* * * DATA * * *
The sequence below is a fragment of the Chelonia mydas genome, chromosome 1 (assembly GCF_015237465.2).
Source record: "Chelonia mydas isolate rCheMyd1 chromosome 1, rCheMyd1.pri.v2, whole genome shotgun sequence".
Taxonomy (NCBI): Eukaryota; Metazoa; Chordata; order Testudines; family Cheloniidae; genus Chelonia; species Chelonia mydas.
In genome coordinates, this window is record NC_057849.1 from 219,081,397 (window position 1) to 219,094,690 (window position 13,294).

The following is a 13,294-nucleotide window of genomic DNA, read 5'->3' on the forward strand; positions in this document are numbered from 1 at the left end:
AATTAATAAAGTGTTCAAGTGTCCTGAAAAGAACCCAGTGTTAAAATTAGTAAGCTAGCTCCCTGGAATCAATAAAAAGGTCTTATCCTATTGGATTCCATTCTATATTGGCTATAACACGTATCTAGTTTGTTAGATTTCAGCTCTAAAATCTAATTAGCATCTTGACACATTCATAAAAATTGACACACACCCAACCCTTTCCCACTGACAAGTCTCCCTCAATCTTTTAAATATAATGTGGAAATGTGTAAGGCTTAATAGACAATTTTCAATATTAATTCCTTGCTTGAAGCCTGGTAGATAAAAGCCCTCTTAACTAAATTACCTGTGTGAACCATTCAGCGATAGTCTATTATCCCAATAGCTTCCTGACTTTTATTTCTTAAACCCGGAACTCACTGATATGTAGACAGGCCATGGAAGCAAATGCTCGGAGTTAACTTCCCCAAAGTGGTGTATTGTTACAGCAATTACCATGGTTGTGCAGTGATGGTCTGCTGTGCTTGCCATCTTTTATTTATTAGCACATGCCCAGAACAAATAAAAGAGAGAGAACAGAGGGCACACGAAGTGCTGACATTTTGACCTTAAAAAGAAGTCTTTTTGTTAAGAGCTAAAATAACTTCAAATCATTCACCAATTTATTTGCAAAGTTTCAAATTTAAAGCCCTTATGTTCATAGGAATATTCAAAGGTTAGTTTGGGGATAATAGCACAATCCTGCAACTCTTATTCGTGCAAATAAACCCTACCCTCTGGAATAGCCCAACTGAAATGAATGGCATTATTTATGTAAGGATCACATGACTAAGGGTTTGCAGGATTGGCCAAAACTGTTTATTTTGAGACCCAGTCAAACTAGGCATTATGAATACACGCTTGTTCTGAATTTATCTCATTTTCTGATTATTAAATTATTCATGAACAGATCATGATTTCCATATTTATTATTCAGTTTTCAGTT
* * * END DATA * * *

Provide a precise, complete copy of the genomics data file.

The sequence below is a fragment of the Chelonia mydas genome, chromosome 1 (assembly GCF_015237465.2).
Source record: "Chelonia mydas isolate rCheMyd1 chromosome 1, rCheMyd1.pri.v2, whole genome shotgun sequence".
Taxonomy (NCBI): Eukaryota; Metazoa; Chordata; order Testudines; family Cheloniidae; genus Chelonia; species Chelonia mydas.
In genome coordinates, this window is record NC_057849.1 from 219,081,397 (window position 1) to 219,094,690 (window position 13,294).

The following is a 13,294-nucleotide window of genomic DNA, read 5'->3' on the forward strand; positions in this document are numbered from 1 at the left end:
AATTAATAAAGTGTTCAAGTGTCCTGAAAAGAACCCAGTGTTAAAATTAGTAAGCTAGCTCCCTGGAATCAATAAAAAGGTCTTATCCTATTGGATTCCATTCTATATTGGCTATAACACGTATCTAGTTTGTTAGATTTCAGCTCTAAAATCTAATTAGCATCTTGACACATTCATAAAAATTGACACACACCCAACCCTTTCCCACTGACAAGTCTCCCTCAATCTTTTAAATATAATGTGGAAATGTGTAAGGCTTAATAGACAATTTTCAATATTAATTCCTTGCTTGAAGCCTGGTAGATAAAAGCCCTCTTAACTAAATTACCTGTGTGAACCATTCAGCGATAGTCTATTATCCCAATAGCTTCCTGACTTTTATTTCTTAAACCCGGAACTCACTGATATGTAGACAGGCCATGGAAGCAAATGCTCGGAGTTAACTTCCCCAAAGTGGTGTATTGTTACAGCAATTACCATGGTTGTGCAGTGATGGTCTGCTGTGCTTGCCATCTTTTATTTATTAGCACATGCCCAGAACAAATAAAAGAGAGAGAACAGAGGGCACACGAAGTGCTGACATTTTGACCTTAAAAAGAAGTCTTTTTGTTAAGAGCTAAAATAACTTCAAATCATTCACCAATTTATTTGCAAAGTTTCAAATTTAAAGCCCTTATGTTCATAGGAATATTCAAAGGTTAGTTTGGGGATAATAGCACAATCCTGCAACTCTTATTCGTGCAAATAAACCCTACCCTCTGGAATAGCCCAACTGAAATGAATGGCATTATTTATGTAAGGATCACATGACTAAGGGTTTGCAGGATTGGCCAAAACTGTTTATTTTGAGACCCAGTCAAACTAGGCATTATGAATACACGCTTGTTCTGAATTTATCTCATTTTCTGATTATTAAATTATTCATGAACAGATCATGATTTCCATATTTATTATTCAGTTTTCAGTT